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Originally published November 18, 2010 at 8:29 PM | Page modified November 19, 2010 at 2:51 PM

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Huskies knock UCLA's lights out

Washington kept its bowl hopes alive Thursday night at Husky Stadium with a 24-7 victory over UCLA.

Seattle Times staff reporter

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On a night when the Huskies debuted some new-age uniforms, they turned in an old-school Washington football game.

Sporting an all-black look as part of a "blackout" theme for a rare Thursday night game on ESPN, the Huskies turned the lights back on in their season, using the traditional Huskies recipe of a stalwart defense and a punishing running game to beat UCLA 24-7 in front of 62,347 at Husky Stadium.

"This is the epitome of winning in November," said UW coach Steve Sarkisian after the Huskies held UCLA to 163 yards, and only 66 in the final three quarters, and forced three turnovers that led to three touchdowns while rushing for a season-high 253 yards of their own. "When you get late in the season like this, your ability to play good defense and run the ball comes in handy."

And with the victory, the Huskies kept their postseason hopes alive, improving to 4-6 with games remaining at California and Washington State. Washington will need to win both to get to a bowl, which remains a tall order.

But as they said afterward, they couldn't win three without winning the first.

It looked tenuous for a while as UCLA scored on a 92-yard drive in the first quarter, and UW led just 10-7 until cornerback Quinton Richardson picked off a pass from UCLA backup quarterback Darius Bell and returned it 28 yards for a touchdown with 6:22 left.

That ignited the crowd and the Huskies bench.

"That was a real game-changer," Polk said of Richardson's interception. "That really sparked new life into us."

Safety Nate Fellner followed with an interception on the next drive that he corralled as he fell backward and tipped the ball into his hands. That led to another quick UW score on a 2-yard Chris Polk run with 4:24 left and put the game away.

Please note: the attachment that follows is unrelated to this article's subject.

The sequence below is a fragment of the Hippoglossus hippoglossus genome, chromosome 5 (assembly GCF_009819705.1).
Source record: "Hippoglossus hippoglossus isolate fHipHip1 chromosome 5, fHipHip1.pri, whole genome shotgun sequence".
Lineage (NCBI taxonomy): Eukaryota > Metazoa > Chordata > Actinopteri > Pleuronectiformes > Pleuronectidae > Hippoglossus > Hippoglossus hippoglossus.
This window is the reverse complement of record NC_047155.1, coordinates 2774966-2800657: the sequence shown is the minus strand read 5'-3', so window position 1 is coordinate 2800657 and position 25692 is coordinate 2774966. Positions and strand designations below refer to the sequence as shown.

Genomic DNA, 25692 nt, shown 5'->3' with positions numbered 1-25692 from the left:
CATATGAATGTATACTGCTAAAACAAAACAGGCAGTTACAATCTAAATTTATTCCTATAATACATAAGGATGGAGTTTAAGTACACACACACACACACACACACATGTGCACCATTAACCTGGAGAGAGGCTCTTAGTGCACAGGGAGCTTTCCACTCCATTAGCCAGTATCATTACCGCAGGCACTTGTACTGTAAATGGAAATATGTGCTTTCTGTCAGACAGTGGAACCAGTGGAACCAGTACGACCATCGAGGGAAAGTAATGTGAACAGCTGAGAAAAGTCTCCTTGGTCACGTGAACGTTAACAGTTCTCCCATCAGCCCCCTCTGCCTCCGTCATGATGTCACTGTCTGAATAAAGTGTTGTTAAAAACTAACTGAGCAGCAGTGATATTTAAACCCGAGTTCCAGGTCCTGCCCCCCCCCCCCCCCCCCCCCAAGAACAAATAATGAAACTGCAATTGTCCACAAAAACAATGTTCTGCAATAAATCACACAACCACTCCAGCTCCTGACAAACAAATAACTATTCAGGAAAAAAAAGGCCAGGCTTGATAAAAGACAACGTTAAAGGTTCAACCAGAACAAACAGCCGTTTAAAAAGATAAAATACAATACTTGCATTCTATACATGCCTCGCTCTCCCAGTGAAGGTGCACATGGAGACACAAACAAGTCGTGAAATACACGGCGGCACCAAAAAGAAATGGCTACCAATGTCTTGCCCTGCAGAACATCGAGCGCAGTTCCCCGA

The Richardson interception took a lot out of UCLA, which fell to 4-6 in its third season under former Huskies coach Rick Neuheisel. Now the Bruins need to beat Arizona State and USC to get to a bowl. It was Neuheisel's first defeat in four games against UW, and first in three games since taking over at UCLA.

It also marked the first time Washington has swept USC and UCLA since 1996. This most likely will be the last season the Huskies will play both for the foreseeable future with the Pac-12 schedule taking effect next season.

The victory also came after UW had been blown out the past three games by Arizona, Stanford and Oregon by a combined score of 138-30, results that at least momentarily stalled Sarkisian's rebuilding project in its second year.


"This puts back a lot of life," Polk said. "We know we had some guys slipping away, like, 'Oh man, this again.' But this just like reassured us that what we are doing (is right) and that we should believe in our coaches and believe in our philosophies and just do what we are coached to do."

Polk rushed for a season-high 138 yards on 26 carries while Jesse Callier had 107 on 10. It marked the first time since 2007 UW had two 100-yard rushers in the same game.

That took the pressure off quarterback Jake Locker, who played through a broken rib to get a victory in the last home game of his career. Locker threw for just 68 yards, and just 10 in the second half as the Huskies rushed for 146 yards on 25 carries after the break.

Sarkisian said he went to the conservative game plan in part to take the heat off Locker, who hadn't played since Oct. 30.

But Sarkisian said he also thought the offense didn't have a rhythm in the first half and that he recalled similar games when working as an offensive coordinator at USC under coach Pete Carroll. "I felt like he was in the back of my head just saying to get back to running the football," he said.

"That was just a dream for me," Polk said of the run-first philosophy.

The defense, meanwhile, came in with a scaled-down game plan against UCLA's "pistol" offense. Defensive coordinator Nick Holt explained that UCLA doesn't run a lot of plays, so the emphasis was on UW to execute more than scheme. "We had to be simple because we wanted to be sound," he said.

A couple missed tackles led to a 31-yard TD run by UCLA's Johnathan Franklin in the first quarter. But from that point, UW dominated against a UCLA offense initially under the command of backup Richard Brehaut, who has started five games in place of regular starter Kevin Prince.

Brehaut left with a concussion in the third quarter after a hard hit from Nate Williams, however, and was replaced by third-teamer Darius Bell, who threw the interception to Richardson.

"I thought our defense was spectacular," Sarkisian said.

Something clearly visible even in a blackout.

Bob Condotta: 206-515-5699 or

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